Featured Project: PowerMax

Love it or hate it PowerMax's cartoony motif was unabashedly unique and memorable. Do not be lulled into believing that the whimsical design in any way suggests a lack of seriousness underneath. Behind the scenes PowerMax was custom built for security, speed, stability, and customer satisfaction.

When I began work on PowerMax in 2014, it was barely limping along on an aging version of CakePHP, with no CMS to maintain the content and navigational structure. A series of previous developers had left their marks on the site, often with conflicting opinions on how it should have been built. My task was clear: raze the decaying architecture and replace it with something modern, stable, fast, and flexible. Replacing the PowerMax site was not simply a straight-forward task of moving from one framework to another. No. The site was tied to two internal systems: FileMaker which managed the product database and assigned pricing; and a custom-built Java application used to manage inventory, accounting, and the POS interfaces for the company's ten retail stores. Whatever solution I came up with had to work seemlessly with these systems.

Technical challenges aside there were also non-technical pain points that arose while discussing business needs with the CEO and marketing department. Their biggest frustrations came down to two: an inability to make content changes without passing them to the developer to implement and the fragility of the site – whenever a feature was added or modified, some unrelated part of the site would invariably break, not to be found for days or weeks. Less fervently lamented was the inability to easily change or update the design of the site or quickly make ad hoc additions (e.g. microsites, promotional sites, etc.). It was clear that a CMS would also be required.

I explored several off-the-shelf solutions to replace the site; the most obvious replacement for the cart being Magento. However after a couple weeks of testing it became painfully obvious that it would not serve our needs. Its resource utilization was incredibly high, keeping a product catalog of 60 thousand updated was next to impossible to do reliably, integration with internal systems proved to be prohibitive, and making changes to the look and feel or adding new sections was unwieldy and overly complex. Magento's inability to allow for a development pipeline (local server to staging server to product server) was also a major concern. Whatever gains there might have been in using it were overwhelmed by the sacrifices that would be made.

Developing a custom shopping cart, especially when there are free applications available, can be a very hard sell. The argument to develop a new one was made especially difficult because their existing site was running a custom built shopping cart and opinions of software developers had soured greatly over the negative experiences working with it. I was confident that I could develop a solution that would meet all their needs and put them on a road to future growth. After much assuring and many promises I was allowed to proceed with my plan.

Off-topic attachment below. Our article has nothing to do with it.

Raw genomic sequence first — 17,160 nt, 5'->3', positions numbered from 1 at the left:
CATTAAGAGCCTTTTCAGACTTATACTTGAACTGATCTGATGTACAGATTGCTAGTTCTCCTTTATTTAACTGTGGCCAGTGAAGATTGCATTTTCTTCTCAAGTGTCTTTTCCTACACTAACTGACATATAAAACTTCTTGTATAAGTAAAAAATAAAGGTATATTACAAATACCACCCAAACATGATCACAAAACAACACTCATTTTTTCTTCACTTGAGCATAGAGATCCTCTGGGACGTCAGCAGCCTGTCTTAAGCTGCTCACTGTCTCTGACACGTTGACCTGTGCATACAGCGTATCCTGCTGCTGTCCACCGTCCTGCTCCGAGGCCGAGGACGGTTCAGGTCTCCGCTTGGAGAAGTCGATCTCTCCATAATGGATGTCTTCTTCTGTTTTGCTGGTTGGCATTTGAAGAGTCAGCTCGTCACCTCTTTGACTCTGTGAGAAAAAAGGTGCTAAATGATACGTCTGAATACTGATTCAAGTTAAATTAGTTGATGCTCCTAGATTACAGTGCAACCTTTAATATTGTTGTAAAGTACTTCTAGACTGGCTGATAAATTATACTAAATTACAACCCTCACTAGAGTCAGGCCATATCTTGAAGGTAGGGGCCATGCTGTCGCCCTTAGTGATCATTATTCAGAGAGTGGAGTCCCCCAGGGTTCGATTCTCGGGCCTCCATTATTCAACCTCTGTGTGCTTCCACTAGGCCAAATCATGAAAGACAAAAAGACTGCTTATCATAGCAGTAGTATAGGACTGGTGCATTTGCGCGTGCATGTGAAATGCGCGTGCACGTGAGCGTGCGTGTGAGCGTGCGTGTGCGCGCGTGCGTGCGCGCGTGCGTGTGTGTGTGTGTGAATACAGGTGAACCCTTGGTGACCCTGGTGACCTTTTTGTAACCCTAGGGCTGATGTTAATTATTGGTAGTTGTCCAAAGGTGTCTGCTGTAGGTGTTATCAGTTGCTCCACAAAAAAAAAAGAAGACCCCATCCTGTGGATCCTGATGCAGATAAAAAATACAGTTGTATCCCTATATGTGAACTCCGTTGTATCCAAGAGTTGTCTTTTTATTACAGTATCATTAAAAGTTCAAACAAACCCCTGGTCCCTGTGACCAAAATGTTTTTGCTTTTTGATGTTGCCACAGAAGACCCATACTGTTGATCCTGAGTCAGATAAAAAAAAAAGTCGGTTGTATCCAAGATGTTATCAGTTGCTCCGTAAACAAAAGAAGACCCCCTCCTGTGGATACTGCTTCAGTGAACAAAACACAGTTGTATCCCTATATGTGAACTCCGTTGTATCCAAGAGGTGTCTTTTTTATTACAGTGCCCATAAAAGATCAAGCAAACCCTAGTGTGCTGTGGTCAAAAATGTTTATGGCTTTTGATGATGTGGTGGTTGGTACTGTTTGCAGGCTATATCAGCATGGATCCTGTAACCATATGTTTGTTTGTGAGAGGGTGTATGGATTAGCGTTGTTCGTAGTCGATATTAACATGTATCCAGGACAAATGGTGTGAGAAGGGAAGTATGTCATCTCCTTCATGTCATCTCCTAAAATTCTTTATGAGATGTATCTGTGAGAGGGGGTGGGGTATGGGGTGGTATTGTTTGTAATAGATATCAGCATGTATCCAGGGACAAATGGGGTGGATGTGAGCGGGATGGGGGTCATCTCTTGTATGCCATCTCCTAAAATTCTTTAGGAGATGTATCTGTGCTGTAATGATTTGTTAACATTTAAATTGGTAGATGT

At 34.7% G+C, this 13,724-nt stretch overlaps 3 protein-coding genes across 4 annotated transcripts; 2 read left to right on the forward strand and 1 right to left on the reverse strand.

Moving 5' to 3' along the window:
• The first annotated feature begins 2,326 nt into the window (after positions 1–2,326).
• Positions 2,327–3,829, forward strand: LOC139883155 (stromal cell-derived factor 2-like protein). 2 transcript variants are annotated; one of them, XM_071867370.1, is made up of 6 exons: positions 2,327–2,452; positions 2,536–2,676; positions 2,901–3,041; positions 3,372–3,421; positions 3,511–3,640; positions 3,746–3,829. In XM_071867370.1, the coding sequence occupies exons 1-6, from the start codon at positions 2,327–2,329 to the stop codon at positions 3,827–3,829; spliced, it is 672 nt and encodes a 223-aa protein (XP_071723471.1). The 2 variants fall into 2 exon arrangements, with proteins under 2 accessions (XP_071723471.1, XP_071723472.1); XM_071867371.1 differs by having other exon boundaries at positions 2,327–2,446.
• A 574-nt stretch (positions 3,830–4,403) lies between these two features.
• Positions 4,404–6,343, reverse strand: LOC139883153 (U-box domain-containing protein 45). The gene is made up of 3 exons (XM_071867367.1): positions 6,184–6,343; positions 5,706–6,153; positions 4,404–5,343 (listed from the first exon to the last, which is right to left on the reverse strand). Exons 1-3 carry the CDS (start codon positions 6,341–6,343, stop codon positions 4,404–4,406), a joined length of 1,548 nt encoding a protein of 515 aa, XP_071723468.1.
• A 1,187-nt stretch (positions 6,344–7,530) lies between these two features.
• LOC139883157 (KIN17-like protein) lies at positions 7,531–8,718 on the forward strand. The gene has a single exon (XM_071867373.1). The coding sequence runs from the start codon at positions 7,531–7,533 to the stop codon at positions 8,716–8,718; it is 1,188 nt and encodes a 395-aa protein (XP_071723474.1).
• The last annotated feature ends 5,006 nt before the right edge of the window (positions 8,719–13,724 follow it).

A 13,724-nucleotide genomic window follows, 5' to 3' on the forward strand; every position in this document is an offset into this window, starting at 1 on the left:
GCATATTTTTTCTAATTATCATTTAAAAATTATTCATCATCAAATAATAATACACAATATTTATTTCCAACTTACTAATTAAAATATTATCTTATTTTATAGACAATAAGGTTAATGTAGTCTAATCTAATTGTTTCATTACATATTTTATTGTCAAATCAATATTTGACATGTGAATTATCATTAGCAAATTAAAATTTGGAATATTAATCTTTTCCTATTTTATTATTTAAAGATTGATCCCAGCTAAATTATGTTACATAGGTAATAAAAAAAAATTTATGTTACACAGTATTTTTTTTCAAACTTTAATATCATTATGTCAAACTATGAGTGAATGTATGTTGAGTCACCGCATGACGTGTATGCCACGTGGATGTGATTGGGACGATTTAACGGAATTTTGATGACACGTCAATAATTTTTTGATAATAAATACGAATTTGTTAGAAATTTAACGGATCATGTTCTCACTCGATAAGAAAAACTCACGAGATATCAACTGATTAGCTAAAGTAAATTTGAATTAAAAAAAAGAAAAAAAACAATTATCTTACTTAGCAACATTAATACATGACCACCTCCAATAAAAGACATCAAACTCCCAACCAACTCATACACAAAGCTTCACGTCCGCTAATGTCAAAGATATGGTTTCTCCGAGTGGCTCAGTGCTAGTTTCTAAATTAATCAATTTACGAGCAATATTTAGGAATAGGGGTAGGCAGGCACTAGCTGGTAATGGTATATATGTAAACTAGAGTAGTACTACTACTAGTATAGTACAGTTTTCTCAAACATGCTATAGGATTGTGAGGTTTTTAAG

I began in earnest poring over the existing site code, assessing all the functionality, how it worked, how it didn't, and what could be reused (it wasn't well-written code, but some of the algorithms were sound, so why not use them?). After several days of study I had a fairly clear plan of attack. All I needed to do then was figure out what technology stack to use.

Previous experience with PHP frameworks gave me a good background on what to consider. I had used CodeIgniter and Symfony extensively in the past. Development on CodeIgniter looked to have stalled. Symfony was very popular, but my experience with it left me feeling it was over-engineered, bloated, and cumbersome. Enter PhalconPHP, a relatively unknown framework that made some very large claims. After some testing it proved to be exactly what I needed: lightweight, fast, stable, flexible, intuitive, and unlike many other frameworks it didn't constantly get in the way of development. It is still my favorite PHP framework to work with. PowerMax was already invested in Linux and MySQL, so those decisions were easy and I saw no reason not to use them. On the frontend, well, the site didn't use much Javascript and since most of that wasn't changing, I could get away with using just jQuery. The Javascript landscape changes quickly and if needs on the site changed in the future then I would assess implementing something more, but for the time simplicity won the day.

Development over the next six months was fairly smooth (surprisingly). I held frequent status meetings to keep everyone involved and collect feedback, change requests, feature requests, and most importantly to bolster confidence that despite the lengthy development period the new site would be worth their trust.

In mid-November that trust paid off. Just a couple weeks before Black Friday the new site launched. I'd like to say it was a smooth launch, but only a couple hours after the new site went live the site crawlers hit and hammered the site. We had not warmed up the caches and our servers struggled under the load. The site stayed up and, after a couple days of tweaking to remove bottlenecks, was humming along smoothly. For the following two and a half years the site ran with few hiccups.

Rebuilding the PowerMax site was probably the most complex site I have ever built and also one that I am most proud of completing.

In the summer of 2016 PowerMax changed ownership. The new ownership, being anathema to any custom code, made the decision to move the website into a combination of Magento and WordPress. Living in Australia, the new ownership decided it was easier to hire contractors on that side of the world to do the work. In December of 2016 the old website was replaced with the site currently live. I had a very limited role in its development.